Dayton Riverpark residents could finally get their park
Appeal Staff Writer
Homebuyers who chose the Riverpark development in Dayton as their neighborhood were promised a park. But, so far, it has been more promise than park.
Two years ago when the development was approved, Lyon County Commissioners requested that the developer, Reynen and Bardis Communities, donate land and $50,000 for a small “pocket” park, according to county engineer Dick Faber.
Today the 2.7 acre parcel on the corner of Grassland and Daffodil that was slated for the park is a lot full of weeds, and some Riverpark residents are tired of waiting.
“When we purchased our homes, we were led to believe that a park was planned,” said resident Melissa Haynes. “The park is still a dirt lot with too many weeds to count.”
Faber told the Central Lyon Parks Advisory Board that he would request $100,000 from the county to augment the $50,000 from the developer to begin work on the park, even though the park does not qualify for park tax funds.
He explained that to qualify for funding under the park tax ordinance, a park needed to be at least five acres.
“We’re tying to make a nice, clean, safe park,” he said. “But we have to work within a budget.”
Faber was at the advisory board’s meeting Wednesday to hear what residents wanted in the park.
His eventual plan for the park includes landscaping and fencing, a walking trail along the circumference, a large grassy area, a gazebo between two playgrounds, one for 2- to 5-year olds and the other for 5- to 12-year-olds. But budgetary limitations mean the work will have to be done in stages, he said.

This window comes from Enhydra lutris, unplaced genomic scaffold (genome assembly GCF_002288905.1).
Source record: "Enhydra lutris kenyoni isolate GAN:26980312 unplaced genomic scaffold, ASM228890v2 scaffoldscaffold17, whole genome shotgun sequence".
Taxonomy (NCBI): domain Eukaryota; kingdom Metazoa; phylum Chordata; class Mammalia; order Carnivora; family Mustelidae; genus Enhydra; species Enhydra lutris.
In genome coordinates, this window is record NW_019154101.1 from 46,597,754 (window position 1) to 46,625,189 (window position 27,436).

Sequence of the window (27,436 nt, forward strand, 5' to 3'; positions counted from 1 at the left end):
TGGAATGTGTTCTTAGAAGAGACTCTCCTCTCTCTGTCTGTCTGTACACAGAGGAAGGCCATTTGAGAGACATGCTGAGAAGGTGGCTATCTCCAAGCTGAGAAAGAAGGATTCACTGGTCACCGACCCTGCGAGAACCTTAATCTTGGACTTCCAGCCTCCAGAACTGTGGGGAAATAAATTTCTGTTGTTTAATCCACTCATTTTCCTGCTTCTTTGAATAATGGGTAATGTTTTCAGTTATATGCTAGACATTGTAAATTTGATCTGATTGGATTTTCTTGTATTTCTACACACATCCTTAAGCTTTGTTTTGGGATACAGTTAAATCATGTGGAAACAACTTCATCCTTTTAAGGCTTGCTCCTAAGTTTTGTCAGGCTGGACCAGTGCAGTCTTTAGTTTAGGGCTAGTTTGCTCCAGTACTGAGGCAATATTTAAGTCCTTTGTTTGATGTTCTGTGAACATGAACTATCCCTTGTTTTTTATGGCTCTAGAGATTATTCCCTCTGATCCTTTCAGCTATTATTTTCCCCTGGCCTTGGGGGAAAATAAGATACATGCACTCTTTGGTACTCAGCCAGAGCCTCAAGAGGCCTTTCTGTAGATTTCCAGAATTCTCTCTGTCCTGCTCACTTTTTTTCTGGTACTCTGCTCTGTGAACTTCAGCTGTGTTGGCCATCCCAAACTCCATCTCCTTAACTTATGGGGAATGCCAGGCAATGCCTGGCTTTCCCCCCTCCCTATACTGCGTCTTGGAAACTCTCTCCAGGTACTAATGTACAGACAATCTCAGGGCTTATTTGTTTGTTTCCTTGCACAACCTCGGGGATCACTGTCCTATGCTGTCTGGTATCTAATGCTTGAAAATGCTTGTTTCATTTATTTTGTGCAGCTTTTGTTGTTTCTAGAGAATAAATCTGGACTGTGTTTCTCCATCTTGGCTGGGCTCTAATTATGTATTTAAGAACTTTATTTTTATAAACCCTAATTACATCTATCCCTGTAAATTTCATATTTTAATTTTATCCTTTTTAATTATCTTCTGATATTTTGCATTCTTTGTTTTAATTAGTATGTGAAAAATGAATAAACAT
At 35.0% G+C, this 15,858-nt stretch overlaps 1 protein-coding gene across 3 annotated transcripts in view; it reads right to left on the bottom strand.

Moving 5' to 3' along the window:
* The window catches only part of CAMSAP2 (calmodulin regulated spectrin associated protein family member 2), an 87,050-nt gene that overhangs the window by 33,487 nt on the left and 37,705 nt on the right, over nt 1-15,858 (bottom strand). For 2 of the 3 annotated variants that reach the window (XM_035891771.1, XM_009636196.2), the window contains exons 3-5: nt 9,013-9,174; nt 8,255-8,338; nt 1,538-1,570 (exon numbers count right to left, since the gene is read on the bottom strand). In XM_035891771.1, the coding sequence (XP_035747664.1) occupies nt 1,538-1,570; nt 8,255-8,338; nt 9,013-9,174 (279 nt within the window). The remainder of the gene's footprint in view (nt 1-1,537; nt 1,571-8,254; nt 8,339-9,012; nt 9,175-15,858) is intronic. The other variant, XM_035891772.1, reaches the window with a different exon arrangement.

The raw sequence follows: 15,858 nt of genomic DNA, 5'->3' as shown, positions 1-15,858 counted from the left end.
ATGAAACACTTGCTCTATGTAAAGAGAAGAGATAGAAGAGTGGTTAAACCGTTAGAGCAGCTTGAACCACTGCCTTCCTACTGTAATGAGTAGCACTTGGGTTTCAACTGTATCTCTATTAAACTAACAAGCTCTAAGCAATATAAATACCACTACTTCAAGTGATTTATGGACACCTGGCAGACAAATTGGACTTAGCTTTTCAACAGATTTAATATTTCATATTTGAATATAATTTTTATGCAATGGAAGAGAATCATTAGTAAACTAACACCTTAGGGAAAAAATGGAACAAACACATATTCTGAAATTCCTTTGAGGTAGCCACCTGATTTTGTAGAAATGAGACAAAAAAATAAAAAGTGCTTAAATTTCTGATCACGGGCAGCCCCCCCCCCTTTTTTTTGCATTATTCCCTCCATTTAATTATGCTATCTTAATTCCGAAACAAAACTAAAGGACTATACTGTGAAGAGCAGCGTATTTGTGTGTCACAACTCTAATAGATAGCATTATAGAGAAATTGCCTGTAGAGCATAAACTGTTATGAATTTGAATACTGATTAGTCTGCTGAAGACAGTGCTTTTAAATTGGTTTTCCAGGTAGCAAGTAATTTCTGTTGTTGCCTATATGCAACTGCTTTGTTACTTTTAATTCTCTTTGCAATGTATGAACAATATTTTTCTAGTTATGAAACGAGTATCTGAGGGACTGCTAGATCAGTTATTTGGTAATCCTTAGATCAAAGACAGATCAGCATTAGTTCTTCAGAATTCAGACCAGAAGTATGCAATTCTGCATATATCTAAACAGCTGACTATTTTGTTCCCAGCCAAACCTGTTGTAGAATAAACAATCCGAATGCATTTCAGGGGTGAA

Faber estimated costs at $25,000 for one playground, $25,000 for the surrounding landscaping, $40,000 for the gazebo and second playground, $20,000 for the perimeter fence and $120,000 for the grass.
He proposed beginning with the fencing, walkway, one playground and partial grass area. Later, he said, the rest of the grass, the second playground and gazebo, barbecues and a dog area could be added.
To cut costs for fencing and limit litter getting caught in the proposed 4-foot-high chain-link fence, resident Dennis Gordon suggested putting the fence inside the exterior landscaping.
Two other parks slated to be built in the same general area include a 13.6-acre regional park in Riverpark and a 19-acre park in the proposed Aspen Creek development, off of Fort Churchill Road.
Faber said he would present the park proposal to the commissioners at their Nov. 2 meeting.
• Contact reporter Karen Woodmansee at firstname.lastname@example.org or 882-2111 ext. 351.